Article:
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Concerns over Alberta government’s plans for public consultation on new coal policy

WATCH: It's been just over a week since the Alberta government reinstated the 1976 coal policy. There was also promise made to engage in robust public consultation. But as Jill Croteau reports, some are still skeptical it will be done in good faith – Feb 17, 2021

While Albertans who advocated for the 1976 provincial coal policy to be restored are grateful the government heard their opposition, trust is far from restored.

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The Feb. 8 announcement reinstated the policy, putting protections back in Category 2 lands, including most of the eastern slopes in the Rockies. Energy Minister Sonya Savage promised a robust consultation with Albertans and First Nations on developing a modern coal policy.

But now, just more than a week after Savage’s press conference, some who lobbied for this move now want to know more about the consultation.

Katie Morrison, the conservation director with Canadian Parks and Wilderness Society (CPAWS), said a coal policy needs to benefit Albertans.

“It needs to actually reflect what Albertans are saying and not some balance between what Albertans want and what Australian coal companies want.”

‘We should have done better’: Alberta environment minister responds to reinstatement of 1976 coal policy – Feb 8, 2021

Morrison insists more protections are needed for the eastern slopes of the Rockies. She said all activity should stop in Category 2 until the public consultation has ended.

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“When the government reinstated that, they left the door open a crack for these companies who already started work,” Morrison said. “We know these companies were talking to the government long before they were talking to us, so they had a chance to put in those exploration applications and start those activities on the ground.”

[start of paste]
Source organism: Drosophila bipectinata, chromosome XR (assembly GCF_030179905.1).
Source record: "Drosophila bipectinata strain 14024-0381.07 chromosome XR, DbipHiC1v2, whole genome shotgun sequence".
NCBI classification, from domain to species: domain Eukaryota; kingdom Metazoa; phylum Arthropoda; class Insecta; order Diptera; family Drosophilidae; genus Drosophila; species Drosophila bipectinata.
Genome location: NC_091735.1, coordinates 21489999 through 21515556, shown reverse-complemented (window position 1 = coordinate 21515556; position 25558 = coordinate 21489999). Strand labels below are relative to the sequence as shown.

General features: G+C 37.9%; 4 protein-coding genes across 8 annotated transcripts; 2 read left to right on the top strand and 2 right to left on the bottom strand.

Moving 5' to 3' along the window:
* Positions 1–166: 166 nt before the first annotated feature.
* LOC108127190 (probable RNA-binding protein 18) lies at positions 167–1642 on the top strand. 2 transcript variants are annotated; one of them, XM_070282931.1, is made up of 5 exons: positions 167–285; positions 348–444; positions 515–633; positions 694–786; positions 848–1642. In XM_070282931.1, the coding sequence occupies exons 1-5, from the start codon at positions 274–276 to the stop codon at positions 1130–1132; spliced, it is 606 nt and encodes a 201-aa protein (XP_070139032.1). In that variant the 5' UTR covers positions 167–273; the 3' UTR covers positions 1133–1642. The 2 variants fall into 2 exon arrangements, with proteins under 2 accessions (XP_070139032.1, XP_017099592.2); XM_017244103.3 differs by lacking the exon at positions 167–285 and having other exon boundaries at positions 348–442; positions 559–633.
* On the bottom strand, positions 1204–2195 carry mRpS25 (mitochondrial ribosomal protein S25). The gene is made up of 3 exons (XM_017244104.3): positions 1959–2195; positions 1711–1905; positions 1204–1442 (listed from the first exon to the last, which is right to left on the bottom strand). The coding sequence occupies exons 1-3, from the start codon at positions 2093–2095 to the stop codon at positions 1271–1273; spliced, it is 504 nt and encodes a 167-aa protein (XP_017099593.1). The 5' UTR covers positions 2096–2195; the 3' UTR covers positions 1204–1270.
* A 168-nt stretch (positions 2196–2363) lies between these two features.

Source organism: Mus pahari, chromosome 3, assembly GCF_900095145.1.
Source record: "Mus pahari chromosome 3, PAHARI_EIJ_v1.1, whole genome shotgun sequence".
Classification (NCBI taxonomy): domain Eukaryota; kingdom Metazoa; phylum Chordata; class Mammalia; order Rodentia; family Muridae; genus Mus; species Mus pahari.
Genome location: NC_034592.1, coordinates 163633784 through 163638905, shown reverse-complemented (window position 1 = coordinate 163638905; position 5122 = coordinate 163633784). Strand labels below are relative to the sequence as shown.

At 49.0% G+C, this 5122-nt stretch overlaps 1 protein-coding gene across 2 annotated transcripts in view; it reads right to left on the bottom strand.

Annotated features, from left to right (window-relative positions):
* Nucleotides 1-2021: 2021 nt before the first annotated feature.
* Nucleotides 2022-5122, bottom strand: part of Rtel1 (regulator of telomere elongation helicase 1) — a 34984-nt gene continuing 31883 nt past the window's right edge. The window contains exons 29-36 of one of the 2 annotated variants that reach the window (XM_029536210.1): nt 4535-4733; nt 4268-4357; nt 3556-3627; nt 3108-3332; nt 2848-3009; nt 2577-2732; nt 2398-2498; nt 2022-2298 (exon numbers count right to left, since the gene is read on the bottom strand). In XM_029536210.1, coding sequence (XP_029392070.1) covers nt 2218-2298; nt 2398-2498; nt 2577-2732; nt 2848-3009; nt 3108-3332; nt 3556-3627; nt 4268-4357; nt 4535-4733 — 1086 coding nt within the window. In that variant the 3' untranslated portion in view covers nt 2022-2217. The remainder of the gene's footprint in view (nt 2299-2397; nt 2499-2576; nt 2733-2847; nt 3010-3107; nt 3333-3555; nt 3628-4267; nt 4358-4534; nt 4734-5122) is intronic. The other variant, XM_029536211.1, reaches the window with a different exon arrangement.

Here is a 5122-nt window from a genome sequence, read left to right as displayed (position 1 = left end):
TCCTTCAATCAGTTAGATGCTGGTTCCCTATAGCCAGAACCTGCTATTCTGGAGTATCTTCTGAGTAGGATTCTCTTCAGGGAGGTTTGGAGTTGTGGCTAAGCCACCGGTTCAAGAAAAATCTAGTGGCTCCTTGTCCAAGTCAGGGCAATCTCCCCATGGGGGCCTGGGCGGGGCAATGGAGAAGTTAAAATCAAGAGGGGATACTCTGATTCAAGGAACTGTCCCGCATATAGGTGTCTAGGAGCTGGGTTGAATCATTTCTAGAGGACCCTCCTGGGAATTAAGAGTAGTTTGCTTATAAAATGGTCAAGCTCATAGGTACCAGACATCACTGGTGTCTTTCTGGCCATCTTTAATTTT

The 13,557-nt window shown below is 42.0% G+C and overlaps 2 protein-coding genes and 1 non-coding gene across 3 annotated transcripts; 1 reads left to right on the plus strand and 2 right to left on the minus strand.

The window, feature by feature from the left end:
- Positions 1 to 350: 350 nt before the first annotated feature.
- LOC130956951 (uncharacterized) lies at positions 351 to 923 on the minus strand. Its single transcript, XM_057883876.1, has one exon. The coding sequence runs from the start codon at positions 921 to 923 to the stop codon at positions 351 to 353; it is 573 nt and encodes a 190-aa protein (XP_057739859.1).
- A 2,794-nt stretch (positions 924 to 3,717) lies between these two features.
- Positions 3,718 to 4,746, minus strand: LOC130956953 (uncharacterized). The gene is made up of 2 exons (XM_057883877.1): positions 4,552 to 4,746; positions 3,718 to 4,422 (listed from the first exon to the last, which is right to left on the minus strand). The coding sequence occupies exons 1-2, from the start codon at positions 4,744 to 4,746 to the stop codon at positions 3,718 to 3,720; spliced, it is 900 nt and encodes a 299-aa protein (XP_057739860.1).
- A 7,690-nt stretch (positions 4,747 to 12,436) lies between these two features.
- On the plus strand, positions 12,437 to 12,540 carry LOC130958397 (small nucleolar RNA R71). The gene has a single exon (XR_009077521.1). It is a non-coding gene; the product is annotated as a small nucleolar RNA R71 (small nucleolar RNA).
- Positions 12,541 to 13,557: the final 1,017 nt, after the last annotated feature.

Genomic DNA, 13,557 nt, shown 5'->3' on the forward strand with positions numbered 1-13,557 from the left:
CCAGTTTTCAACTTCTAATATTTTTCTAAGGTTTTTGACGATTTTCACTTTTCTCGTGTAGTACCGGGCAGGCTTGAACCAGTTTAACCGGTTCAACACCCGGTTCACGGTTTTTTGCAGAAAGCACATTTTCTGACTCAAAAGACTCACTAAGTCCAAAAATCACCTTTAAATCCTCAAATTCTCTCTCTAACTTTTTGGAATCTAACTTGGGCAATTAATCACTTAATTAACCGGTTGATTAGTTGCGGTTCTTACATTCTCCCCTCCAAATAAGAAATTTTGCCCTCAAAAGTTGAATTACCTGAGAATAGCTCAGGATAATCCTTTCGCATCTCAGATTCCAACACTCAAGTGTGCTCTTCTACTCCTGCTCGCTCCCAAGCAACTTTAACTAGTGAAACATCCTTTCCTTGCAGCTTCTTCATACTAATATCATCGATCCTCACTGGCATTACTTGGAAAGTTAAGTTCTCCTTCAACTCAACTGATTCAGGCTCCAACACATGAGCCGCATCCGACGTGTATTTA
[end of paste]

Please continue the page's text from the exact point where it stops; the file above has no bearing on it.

In a statement to Global News, Minister Savage said “there are currently no project applications for coal mines on Category 2 land.”

Dr. Ian Urquhart, conservation director for Alberta Wilderness Association, said the provincial government’s guarantees of meaningful discussions aren’t enough.

“This is a huge Pandora’s Box the government has opened up.

“The government will try and structure public consultations to get the outcomes they prefer,” Urquhart said. “It needs to be (an) independent third party panel of experts and part of their mandate should be to invite the public to participate in hearings.”

Red flags and mistrust flare up over Alberta government coal flip-flop – Feb 9, 2021

Urquhart said he’s worried Minister Savage’s news announcement doesn’t mirror the directive to the Alberta Energy Regulator (AER). He said more clarity is needed.

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“The minister said, ‘Let me be clear, there will not be mountain top removal in Alberta,'” Urquhart said. “That’s not exactly what the directive said. The directive said, ‘There wont be mountain top removal in Category 2.’ There is a project north of Coleman that will sprawl for over 100 square km, and because it’s Category 4 you can remove tops of mountains,” Urquhart said.

Savage said she’s asked her department to work on an engagement plan that allows broad input, including broadly consulting with Indigenous peoples.

“In the coming weeks I will be announcing an engagement plan that will outline the next steps for consultation and we are hoping to begin those consultations in the first half of 2021,” Savage said.

Piikani First Nation member Adam North Peigan said their community wasn’t consulted from the start and want more inclusion moving forward.

“That consultation has to happen at a grassroots community level with others brought in,” North Peigan said. “What (usually) happens is they form a government relationship and consult with chief and council, and that’s all they do.”

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Read more: Coal scientist warns Albertans of contamination from mining

“Government is keen on meeting with industry but when it comes to mainstream and First Nations people, we have been left out in the dark,” North Peigan said.

Latasha Calf Robe, a Blood Tribe and Kainai Nation member, said she doesn’t feel their version of consultation aligns with the province’s ideas.

“The mountains aren’t just woven into our First Nations identity, it’s woven into our DNA.”

“Those voices need to be heard from traditional knowledge keepers, from women and children and those benefiting from these mountains in the future,” Calf Robe said.

Calf Robe hopes the province is prepared to invest the time. It took six years to draft the first coal policy in 1976 — to write a more modern one could take just as long.

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“Realistically we are looking at years in the making to include all those voices,” Calf Robe said.


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